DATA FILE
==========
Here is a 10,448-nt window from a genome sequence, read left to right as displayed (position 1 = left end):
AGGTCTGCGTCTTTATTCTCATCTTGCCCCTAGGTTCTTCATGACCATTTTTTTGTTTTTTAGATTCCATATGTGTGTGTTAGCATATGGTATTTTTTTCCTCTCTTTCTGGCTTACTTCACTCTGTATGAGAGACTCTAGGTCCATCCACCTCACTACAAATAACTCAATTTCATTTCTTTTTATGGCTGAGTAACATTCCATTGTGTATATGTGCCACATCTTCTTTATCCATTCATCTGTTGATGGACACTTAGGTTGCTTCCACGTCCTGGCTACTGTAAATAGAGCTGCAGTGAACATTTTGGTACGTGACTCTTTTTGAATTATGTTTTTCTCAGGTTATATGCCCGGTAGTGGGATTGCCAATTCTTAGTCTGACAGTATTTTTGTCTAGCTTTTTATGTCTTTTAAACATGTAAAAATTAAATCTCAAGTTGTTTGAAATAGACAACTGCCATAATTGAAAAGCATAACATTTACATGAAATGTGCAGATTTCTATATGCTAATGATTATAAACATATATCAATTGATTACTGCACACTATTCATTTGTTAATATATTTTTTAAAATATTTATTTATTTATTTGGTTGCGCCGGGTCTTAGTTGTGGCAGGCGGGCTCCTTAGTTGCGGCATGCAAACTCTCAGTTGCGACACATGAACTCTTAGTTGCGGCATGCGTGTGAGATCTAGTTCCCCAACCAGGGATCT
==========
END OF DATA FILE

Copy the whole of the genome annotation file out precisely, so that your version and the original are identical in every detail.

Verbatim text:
Here is a 10,448-nt window from a genome sequence, read left to right as displayed (position 1 = left end):
AGGTCTGCGTCTTTATTCTCATCTTGCCCCTAGGTTCTTCATGACCATTTTTTTGTTTTTTAGATTCCATATGTGTGTGTTAGCATATGGTATTTTTTTCCTCTCTTTCTGGCTTACTTCACTCTGTATGAGAGACTCTAGGTCCATCCACCTCACTACAAATAACTCAATTTCATTTCTTTTTATGGCTGAGTAACATTCCATTGTGTATATGTGCCACATCTTCTTTATCCATTCATCTGTTGATGGACACTTAGGTTGCTTCCACGTCCTGGCTACTGTAAATAGAGCTGCAGTGAACATTTTGGTACGTGACTCTTTTTGAATTATGTTTTTCTCAGGTTATATGCCCGGTAGTGGGATTGCCAATTCTTAGTCTGACAGTATTTTTGTCTAGCTTTTTATGTCTTTTAAACATGTAAAAATTAAATCTCAAGTTGTTTGAAATAGACAACTGCCATAATTGAAAAGCATAACATTTACATGAAATGTGCAGATTTCTATATGCTAATGATTATAAACATATATCAATTGATTACTGCACACTATTCATTTGTTAATATATTTTTTAAAATATTTATTTATTTATTTGGTTGCGCCGGGTCTTAGTTGTGGCAGGCGGGCTCCTTAGTTGCGGCATGCAAACTCTCAGTTGCGACACATGAACTCTTAGTTGCGGCATGCGTGTGAGATCTAGTTCCCCAACCAGGGATCT